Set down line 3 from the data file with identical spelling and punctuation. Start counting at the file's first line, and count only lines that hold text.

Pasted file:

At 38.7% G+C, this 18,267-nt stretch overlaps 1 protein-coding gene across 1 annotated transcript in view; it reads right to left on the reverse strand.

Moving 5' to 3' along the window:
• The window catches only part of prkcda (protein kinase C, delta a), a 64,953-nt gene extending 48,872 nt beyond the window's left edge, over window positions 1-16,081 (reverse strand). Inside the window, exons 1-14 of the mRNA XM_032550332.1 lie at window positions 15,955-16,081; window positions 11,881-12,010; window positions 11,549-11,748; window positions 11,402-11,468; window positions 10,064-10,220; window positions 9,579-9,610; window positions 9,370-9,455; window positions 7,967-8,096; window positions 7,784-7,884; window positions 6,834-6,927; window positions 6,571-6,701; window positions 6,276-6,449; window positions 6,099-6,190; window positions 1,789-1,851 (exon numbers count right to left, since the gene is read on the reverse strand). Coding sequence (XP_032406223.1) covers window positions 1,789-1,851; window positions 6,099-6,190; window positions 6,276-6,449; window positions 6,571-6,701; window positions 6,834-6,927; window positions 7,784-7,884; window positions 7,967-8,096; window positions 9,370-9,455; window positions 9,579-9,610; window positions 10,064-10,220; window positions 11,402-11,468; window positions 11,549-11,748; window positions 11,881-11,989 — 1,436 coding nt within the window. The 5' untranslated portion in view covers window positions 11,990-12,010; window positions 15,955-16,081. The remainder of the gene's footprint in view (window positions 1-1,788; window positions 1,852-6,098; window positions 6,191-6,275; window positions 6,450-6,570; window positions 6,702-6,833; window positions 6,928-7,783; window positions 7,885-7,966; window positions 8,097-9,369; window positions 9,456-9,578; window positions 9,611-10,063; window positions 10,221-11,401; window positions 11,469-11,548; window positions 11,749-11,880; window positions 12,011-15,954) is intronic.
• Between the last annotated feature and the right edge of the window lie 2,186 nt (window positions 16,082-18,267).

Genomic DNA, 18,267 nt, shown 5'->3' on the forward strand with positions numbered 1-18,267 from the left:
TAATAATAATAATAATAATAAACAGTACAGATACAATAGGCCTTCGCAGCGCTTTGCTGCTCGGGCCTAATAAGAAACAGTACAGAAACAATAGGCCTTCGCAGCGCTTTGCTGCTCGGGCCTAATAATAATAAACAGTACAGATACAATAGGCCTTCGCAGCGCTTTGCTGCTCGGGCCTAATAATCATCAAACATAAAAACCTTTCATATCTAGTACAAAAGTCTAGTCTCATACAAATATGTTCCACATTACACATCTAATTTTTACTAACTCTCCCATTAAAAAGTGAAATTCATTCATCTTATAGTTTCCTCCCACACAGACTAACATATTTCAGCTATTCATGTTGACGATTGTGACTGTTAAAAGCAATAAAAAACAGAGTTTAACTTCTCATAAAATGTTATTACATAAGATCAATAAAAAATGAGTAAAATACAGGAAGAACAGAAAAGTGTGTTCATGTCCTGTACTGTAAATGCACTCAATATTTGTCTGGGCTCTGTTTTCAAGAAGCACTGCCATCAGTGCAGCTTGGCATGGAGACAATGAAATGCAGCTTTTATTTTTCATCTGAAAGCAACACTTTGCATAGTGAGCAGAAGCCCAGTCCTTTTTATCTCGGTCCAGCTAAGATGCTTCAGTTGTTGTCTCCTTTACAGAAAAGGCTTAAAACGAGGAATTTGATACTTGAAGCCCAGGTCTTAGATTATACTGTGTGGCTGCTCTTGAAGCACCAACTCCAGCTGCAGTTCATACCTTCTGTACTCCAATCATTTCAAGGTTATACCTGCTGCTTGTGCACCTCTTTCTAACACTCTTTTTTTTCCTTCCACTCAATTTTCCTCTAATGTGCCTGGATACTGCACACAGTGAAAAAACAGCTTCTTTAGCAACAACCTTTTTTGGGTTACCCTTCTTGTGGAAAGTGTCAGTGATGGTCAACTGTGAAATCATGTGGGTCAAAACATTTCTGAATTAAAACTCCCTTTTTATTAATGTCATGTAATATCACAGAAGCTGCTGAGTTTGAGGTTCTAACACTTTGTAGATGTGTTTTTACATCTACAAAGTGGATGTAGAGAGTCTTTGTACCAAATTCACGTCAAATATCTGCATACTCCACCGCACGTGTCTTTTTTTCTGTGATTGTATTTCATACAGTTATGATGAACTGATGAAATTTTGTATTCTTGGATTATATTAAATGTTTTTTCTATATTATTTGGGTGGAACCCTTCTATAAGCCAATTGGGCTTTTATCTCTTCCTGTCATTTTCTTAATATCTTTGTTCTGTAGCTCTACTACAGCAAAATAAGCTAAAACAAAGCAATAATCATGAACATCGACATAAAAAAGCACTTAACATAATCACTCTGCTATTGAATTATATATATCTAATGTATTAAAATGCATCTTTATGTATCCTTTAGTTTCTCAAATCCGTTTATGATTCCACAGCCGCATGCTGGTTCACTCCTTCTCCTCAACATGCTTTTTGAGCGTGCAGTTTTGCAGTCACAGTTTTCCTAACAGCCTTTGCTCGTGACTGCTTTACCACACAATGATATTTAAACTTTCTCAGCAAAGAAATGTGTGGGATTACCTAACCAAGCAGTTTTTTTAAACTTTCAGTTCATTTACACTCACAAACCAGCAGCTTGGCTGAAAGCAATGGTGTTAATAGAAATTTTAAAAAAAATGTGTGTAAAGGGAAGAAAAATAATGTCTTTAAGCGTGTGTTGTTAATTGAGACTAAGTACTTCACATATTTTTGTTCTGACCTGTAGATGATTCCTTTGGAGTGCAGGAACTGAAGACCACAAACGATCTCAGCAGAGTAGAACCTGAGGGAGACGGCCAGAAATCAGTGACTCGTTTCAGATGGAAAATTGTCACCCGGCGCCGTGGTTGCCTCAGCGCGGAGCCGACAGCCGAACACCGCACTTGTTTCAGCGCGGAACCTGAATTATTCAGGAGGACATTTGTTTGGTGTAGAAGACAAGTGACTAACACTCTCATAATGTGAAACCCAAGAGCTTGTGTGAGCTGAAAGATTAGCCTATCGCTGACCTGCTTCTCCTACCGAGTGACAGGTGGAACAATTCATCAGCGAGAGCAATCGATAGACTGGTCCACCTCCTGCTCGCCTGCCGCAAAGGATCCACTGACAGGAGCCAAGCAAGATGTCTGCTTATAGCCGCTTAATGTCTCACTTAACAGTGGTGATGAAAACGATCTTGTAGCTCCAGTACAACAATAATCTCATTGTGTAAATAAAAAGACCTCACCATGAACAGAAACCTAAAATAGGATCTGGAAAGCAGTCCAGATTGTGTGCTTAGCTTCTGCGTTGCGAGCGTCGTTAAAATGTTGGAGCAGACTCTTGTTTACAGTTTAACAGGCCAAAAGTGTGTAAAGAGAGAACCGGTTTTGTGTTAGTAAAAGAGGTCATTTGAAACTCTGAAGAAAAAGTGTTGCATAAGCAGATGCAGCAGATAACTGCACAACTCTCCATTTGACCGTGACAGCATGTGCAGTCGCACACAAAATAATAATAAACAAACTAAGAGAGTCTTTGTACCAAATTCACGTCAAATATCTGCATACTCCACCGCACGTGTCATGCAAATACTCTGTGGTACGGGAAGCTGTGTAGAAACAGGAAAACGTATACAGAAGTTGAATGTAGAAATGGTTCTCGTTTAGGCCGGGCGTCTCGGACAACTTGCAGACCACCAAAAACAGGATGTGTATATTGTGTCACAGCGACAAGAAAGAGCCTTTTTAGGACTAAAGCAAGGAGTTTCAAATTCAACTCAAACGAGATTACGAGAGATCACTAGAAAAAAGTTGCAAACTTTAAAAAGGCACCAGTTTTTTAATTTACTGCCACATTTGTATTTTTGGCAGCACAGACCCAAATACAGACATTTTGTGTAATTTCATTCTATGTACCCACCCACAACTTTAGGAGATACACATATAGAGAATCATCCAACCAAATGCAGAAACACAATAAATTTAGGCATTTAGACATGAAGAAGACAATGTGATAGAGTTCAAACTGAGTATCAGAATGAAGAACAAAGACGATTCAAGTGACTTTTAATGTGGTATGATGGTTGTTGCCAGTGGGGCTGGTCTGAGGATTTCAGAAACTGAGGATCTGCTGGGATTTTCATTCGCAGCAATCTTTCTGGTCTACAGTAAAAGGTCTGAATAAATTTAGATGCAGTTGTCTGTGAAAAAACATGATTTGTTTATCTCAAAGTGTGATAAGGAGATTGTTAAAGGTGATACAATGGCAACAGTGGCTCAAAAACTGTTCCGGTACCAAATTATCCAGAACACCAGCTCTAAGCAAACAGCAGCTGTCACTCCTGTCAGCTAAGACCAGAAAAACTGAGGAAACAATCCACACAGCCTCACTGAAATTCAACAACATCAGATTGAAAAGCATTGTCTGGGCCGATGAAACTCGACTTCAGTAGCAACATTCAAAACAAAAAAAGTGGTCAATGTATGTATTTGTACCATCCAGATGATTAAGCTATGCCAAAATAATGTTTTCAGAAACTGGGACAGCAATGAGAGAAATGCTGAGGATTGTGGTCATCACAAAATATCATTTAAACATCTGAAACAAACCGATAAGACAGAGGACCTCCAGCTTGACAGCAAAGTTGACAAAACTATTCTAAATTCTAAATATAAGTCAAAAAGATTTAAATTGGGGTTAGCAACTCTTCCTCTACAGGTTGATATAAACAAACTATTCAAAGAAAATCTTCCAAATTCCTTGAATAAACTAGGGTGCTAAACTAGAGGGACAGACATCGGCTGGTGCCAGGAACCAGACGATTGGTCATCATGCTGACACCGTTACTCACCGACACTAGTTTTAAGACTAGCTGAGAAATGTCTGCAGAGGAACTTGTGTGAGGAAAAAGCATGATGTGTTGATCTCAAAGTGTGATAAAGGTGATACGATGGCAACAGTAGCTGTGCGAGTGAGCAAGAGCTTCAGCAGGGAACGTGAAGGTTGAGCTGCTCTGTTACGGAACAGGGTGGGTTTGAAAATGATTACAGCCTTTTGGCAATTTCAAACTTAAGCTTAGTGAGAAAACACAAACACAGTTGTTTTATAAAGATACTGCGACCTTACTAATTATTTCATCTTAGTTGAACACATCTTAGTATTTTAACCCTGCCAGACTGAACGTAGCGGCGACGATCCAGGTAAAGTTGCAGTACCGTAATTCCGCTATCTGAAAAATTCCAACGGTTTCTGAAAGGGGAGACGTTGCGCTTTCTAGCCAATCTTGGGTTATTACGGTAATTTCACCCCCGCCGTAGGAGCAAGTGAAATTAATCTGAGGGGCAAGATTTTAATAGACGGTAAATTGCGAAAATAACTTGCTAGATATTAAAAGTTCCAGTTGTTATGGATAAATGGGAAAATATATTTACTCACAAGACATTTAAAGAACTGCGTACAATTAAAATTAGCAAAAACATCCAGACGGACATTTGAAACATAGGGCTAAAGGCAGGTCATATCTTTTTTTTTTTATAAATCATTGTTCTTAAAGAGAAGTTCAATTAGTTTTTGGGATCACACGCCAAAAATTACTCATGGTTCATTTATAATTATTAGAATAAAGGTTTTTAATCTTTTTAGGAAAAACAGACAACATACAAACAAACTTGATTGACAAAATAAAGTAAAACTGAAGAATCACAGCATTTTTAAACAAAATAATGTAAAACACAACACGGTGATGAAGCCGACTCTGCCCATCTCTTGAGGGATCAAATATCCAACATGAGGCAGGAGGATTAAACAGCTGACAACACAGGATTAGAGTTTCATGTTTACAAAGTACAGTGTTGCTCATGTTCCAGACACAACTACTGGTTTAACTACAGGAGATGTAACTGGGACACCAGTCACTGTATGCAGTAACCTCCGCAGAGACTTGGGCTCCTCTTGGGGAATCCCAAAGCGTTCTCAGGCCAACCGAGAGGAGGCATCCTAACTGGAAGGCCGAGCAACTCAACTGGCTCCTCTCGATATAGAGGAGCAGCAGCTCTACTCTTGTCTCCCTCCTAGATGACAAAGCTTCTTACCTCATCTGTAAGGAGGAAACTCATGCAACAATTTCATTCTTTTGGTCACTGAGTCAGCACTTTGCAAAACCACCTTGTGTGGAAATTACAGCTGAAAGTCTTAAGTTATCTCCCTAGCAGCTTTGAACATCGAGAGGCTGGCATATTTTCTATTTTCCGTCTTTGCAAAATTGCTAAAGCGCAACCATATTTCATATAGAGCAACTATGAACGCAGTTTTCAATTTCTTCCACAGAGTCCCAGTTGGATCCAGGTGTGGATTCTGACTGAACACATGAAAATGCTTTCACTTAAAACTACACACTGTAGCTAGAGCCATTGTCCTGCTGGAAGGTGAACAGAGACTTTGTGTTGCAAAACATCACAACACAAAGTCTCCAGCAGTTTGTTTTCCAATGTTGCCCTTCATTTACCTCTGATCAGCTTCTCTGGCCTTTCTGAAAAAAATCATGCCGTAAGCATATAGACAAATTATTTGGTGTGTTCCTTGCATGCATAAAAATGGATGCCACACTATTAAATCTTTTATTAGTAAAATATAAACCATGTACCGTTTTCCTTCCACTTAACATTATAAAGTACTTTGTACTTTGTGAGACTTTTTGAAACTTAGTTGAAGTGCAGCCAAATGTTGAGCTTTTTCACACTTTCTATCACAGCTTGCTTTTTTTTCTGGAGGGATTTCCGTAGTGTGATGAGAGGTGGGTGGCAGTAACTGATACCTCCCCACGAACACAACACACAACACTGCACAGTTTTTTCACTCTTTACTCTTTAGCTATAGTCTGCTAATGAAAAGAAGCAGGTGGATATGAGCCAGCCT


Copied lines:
• The window catches only part of prkcda (protein kinase C, delta a), a 64,953-nt gene extending 48,872 nt beyond the window's left edge, over window positions 1-16,081 (reverse strand). Inside the window, exons 1-14 of the mRNA XM_032550332.1 lie at window positions 15,955-16,081; window positions 11,881-12,010; window positions 11,549-11,748; window positions 11,402-11,468; window positions 10,064-10,220; window positions 9,579-9,610; window positions 9,370-9,455; window positions 7,967-8,096; window positions 7,784-7,884; window positions 6,834-6,927; window positions 6,571-6,701; window positions 6,276-6,449; window positions 6,099-6,190; window positions 1,789-1,851 (exon numbers count right to left, since the gene is read on the reverse strand). Coding sequence (XP_032406223.1) covers window positions 1,789-1,851; window positions 6,099-6,190; window positions 6,276-6,449; window positions 6,571-6,701; window positions 6,834-6,927; window positions 7,784-7,884; window positions 7,967-8,096; window positions 9,370-9,455; window positions 9,579-9,610; window positions 10,064-10,220; window positions 11,402-11,468; window positions 11,549-11,748; window positions 11,881-11,989 — 1,436 coding nt within the window. The 5' untranslated portion in view covers window positions 11,990-12,010; window positions 15,955-16,081. The remainder of the gene's footprint in view (window positions 1-1,788; window positions 1,852-6,098; window positions 6,191-6,275; window positions 6,450-6,570; window positions 6,702-6,833; window positions 6,928-7,783; window positions 7,885-7,966; window positions 8,097-9,369; window positions 9,456-9,578; window positions 9,611-10,063; window positions 10,221-11,401; window positions 11,469-11,548; window positions 11,749-11,880; window positions 12,011-15,954) is intronic.